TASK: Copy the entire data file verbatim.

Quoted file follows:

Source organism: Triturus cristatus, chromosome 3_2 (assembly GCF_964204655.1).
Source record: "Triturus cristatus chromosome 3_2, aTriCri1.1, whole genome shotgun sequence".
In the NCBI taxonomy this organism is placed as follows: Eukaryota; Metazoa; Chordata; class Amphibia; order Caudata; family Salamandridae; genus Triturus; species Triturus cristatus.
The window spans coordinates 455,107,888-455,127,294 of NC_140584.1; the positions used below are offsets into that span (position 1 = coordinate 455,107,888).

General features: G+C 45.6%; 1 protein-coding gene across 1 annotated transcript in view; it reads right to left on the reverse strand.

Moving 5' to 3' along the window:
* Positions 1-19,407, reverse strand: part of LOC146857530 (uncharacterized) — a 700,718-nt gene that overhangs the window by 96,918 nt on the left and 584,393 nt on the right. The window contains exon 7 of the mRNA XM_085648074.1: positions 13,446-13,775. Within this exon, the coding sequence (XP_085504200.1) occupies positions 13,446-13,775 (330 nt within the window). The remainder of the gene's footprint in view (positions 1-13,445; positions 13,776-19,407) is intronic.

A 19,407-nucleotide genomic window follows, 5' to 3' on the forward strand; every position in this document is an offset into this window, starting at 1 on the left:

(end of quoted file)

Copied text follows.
Source organism: Triturus cristatus, chromosome 3_2 (assembly GCF_964204655.1).
Source record: "Triturus cristatus chromosome 3_2, aTriCri1.1, whole genome shotgun sequence".
In the NCBI taxonomy this organism is placed as follows: Eukaryota; Metazoa; Chordata; class Amphibia; order Caudata; family Salamandridae; genus Triturus; species Triturus cristatus.
The window spans coordinates 455,107,888-455,127,294 of NC_140584.1; the positions used below are offsets into that span (position 1 = coordinate 455,107,888).

General features: G+C 45.6%; 1 protein-coding gene across 1 annotated transcript in view; it reads right to left on the reverse strand.

Moving 5' to 3' along the window:
* Positions 1-19,407, reverse strand: part of LOC146857530 (uncharacterized) — a 700,718-nt gene that overhangs the window by 96,918 nt on the left and 584,393 nt on the right. The window contains exon 7 of the mRNA XM_085648074.1: positions 13,446-13,775. Within this exon, the coding sequence (XP_085504200.1) occupies positions 13,446-13,775 (330 nt within the window). The remainder of the gene's footprint in view (positions 1-13,445; positions 13,776-19,407) is intronic.

A 19,407-nucleotide genomic window follows, 5' to 3' on the forward strand; every position in this document is an offset into this window, starting at 1 on the left: